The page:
Kirk B. Obear is a sole practitioner specializing in criminal defense and military law in Sheboygan, Wis. Kirk, who frequently lectures on a wide range of criminal defense topics, is a past president of NACDL’s Wisconsin affiliate, the Wisconsin Association of Criminal Defense Lawyers, where he currently serves as director of Legislative Affairs. He served for many years in the U.S. Air Force where, after earning his law degree, he fulfilled assignments first as a prosecutor and later as a defense attorney. Captain Obear served as area defense counsel at Peterson Air Force Base in Colorado, where he was responsible for representing military defendants stationed in Greenland, Australia, and military installations throughout Colorado.

Marvin Schechter returns to the NACDL Board after a one-year absence, having served two previous terms. Marvin has served NACDL in countless capacities, most recently as chair of the Bylaws Committee and co-chair of the Task Force on Problem-Solving Courts. In that role he has overseen NACDL’s national study, conducting hearings in seven cities and guiding the preparation of a major report. Marvin has also served on the Budget and Audit Committees and as chair of the Indigent Defense Committee. Marvin has been a defense attorney throughout his career. He is currently in private practice in New York, after having served as a defense attorney with the Legal Aid Society for 14 years. Marvin is a Life Member of NACDL.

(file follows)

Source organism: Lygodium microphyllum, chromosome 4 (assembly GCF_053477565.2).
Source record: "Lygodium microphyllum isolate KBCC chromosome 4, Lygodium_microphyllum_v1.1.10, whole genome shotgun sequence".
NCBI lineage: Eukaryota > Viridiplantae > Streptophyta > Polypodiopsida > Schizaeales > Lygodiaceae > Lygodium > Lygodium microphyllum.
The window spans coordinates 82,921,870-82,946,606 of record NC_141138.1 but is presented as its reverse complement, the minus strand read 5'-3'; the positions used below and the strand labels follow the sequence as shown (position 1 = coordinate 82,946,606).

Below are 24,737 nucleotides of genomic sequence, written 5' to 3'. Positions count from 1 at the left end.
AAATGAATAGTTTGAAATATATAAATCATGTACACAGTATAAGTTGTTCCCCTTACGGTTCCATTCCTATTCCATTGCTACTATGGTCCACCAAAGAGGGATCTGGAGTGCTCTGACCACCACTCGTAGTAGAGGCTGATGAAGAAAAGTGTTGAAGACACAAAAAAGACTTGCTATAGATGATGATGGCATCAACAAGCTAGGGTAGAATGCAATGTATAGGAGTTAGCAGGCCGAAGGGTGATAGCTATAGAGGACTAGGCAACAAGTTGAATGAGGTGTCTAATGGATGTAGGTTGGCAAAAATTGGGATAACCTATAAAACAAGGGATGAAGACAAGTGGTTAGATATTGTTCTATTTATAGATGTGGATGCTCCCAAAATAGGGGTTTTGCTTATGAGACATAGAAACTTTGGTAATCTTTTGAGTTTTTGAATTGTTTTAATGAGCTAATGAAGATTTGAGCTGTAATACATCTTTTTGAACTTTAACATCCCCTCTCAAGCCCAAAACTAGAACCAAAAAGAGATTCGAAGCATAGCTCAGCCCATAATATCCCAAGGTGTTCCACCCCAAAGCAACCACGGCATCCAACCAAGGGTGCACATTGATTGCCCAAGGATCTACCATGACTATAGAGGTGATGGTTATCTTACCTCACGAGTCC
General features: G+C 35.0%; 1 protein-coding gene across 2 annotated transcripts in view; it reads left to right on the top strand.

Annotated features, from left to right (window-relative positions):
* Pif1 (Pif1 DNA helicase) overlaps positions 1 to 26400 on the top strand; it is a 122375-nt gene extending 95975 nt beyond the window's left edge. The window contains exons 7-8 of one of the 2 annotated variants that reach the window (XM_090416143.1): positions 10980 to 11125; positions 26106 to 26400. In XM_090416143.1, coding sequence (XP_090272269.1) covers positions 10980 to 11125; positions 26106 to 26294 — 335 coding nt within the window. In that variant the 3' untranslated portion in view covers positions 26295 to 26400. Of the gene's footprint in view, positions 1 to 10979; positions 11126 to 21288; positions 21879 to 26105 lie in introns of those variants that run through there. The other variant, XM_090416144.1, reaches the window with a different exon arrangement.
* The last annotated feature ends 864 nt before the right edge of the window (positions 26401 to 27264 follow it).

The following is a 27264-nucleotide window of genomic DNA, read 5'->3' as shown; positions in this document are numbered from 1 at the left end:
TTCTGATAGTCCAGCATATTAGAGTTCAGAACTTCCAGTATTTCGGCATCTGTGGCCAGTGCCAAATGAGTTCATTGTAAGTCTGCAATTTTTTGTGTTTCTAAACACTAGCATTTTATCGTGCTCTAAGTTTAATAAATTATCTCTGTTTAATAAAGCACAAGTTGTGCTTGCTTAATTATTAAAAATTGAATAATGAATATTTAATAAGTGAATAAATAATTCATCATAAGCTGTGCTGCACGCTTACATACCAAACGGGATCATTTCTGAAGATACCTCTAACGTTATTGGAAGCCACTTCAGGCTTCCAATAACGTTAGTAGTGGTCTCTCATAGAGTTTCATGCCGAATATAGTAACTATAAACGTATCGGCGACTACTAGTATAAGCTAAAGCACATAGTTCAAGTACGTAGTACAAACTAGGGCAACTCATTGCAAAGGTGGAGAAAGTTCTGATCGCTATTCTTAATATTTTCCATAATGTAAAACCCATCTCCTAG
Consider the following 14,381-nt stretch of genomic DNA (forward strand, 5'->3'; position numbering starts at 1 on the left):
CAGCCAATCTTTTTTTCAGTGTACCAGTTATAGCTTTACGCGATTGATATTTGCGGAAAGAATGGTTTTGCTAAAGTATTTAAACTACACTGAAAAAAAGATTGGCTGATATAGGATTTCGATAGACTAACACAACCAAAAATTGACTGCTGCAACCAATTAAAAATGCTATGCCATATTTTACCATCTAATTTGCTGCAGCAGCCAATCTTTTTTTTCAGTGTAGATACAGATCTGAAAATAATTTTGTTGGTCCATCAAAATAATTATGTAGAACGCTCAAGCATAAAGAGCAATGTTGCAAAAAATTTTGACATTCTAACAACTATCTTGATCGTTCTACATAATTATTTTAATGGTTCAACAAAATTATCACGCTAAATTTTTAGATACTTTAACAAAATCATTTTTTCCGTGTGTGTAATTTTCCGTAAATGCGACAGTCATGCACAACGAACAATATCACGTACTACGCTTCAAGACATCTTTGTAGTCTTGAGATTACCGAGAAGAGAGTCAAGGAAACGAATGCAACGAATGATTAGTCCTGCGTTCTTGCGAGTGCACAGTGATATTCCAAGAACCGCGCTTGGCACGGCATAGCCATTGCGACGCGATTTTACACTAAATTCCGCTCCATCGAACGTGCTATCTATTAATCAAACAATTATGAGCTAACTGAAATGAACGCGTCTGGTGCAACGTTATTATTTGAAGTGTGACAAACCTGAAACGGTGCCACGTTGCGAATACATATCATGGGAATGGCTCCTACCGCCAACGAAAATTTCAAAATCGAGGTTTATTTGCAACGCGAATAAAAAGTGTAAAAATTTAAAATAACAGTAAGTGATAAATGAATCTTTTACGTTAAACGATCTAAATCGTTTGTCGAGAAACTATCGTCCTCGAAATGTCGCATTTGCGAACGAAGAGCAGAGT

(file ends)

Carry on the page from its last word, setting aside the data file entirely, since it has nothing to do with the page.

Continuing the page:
Jeffrey E. Thoma, who is the second of two affiliate representatives designated this year, is the Solano County Public Defender in Fairfield, Calif. Prior to that, Jeff served as Mendocino County Public Defender in Ukiah, Calif., and has held numerous senior public defender positions in Nevada and California. Jeff has also worked in private practice at various points in his career and is an accomplished lecturer. He is a faculty member at the National Drug Court Institute, president of the National Community Sentencing Association, and a member of the Board of Governors of NACDL’s California affiliate, the California Attorneys for Criminal Justice (CACJ). In recent years, Jeff has performed outstanding service to NACDL as the chair of the highly acclaimed Forensic Seminar that is held in partnership with CACJ.

Solomon L. Wisenberg is a partner and co-chair of the White Collar Crime Defense Group at Barnes & Thornburg LLP in Washington, D.C. Sol has extensive white collar criminal defense experience going back more than a dozen years. Before joining the law firm, he was first associate and then deputy independent counsel in the Office of Independent Counsel with major responsibilities in the investigation into the Whitewater and Lewinsky matters. Before that, Sol was an assistant U.S. Attorney in the Eastern District of North Carolina and the Western District of Texas. Early in his career, Sol, who has written on many white collar crime topics, served as a law clerk to the Hon. Tom G. Davis of the Texas Court of Criminal Appeals and to Hon. J. Daniel Mahoney of the U.S. Court of Appeals for the Second Circuit.